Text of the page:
• No resisted hamstring exercises (open or closed chain) for first three weeks
  • Avoid hyperextension of knee
  • No deep squats or lunges past 45 degrees of flexion until 16 weeks post-op
  • Knee flexion ROM performed in supine or prone to tolerance is OK after restrictions are removed
    • Knee flexion restricted to 90 degrees for the first 4-8 weeks pending size of repair. To be indicated on PT referral.
  • No running till 4 months post-op
  • No torsion or cutting drills until 6 months post-op
  • No competitive sports participation until 8 months post-op

 
Guidelines for Wound Care

  • Place occlusive dressing over steri-strips at wound sites at first visit. Change occlusive dressing every other day, leaving steri-strips on unless they come off easily. Cover old steri-strips with new ones if needed.
  • Keep wound sites covered with occlusive dressing until stitches are removed. After that, cover with standard adhesive bandages until wounds are fully healed (wrap knee in plastic wrap for showers).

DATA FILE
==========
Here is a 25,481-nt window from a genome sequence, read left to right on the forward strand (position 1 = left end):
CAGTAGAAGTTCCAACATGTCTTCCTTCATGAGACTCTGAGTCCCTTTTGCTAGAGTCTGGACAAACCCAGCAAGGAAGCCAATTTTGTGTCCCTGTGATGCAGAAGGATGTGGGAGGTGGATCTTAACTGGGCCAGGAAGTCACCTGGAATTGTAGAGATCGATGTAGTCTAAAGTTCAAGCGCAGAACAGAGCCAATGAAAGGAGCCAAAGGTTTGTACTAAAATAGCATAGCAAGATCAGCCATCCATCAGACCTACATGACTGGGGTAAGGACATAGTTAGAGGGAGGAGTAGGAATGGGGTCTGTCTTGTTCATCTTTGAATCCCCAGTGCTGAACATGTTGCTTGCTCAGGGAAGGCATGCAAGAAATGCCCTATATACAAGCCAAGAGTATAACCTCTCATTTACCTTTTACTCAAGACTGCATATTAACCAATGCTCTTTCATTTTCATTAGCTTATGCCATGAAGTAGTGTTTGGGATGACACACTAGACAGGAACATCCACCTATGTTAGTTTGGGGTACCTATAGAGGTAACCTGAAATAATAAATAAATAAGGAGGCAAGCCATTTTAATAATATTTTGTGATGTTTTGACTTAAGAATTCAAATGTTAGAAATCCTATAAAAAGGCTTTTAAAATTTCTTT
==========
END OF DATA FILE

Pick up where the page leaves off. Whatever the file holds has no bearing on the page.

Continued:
Frequency of Physical Therapy Visits
Schedule physical therapy visits 3x/week for the first four weeks, or until full passive ROM flexion and extension is achieved and there is no quad lag with SLR.  Then decrease to 2x/week until about 8 weeks post-op, at which time the patient may be seen 1x/week or once every other week as appropriate based on patient status and compliance with HEP.

Day 1 Post-Op

  • Remove bulky dressings. Leave steri-strips on; place occlusive dressing over all portals and incisions.
  • Discard post-op immobilizer if issued. Issue TROM brace (adjusted to fit patient at pre-op visit).
  • Begin PROM knee flexion per repair restrictions.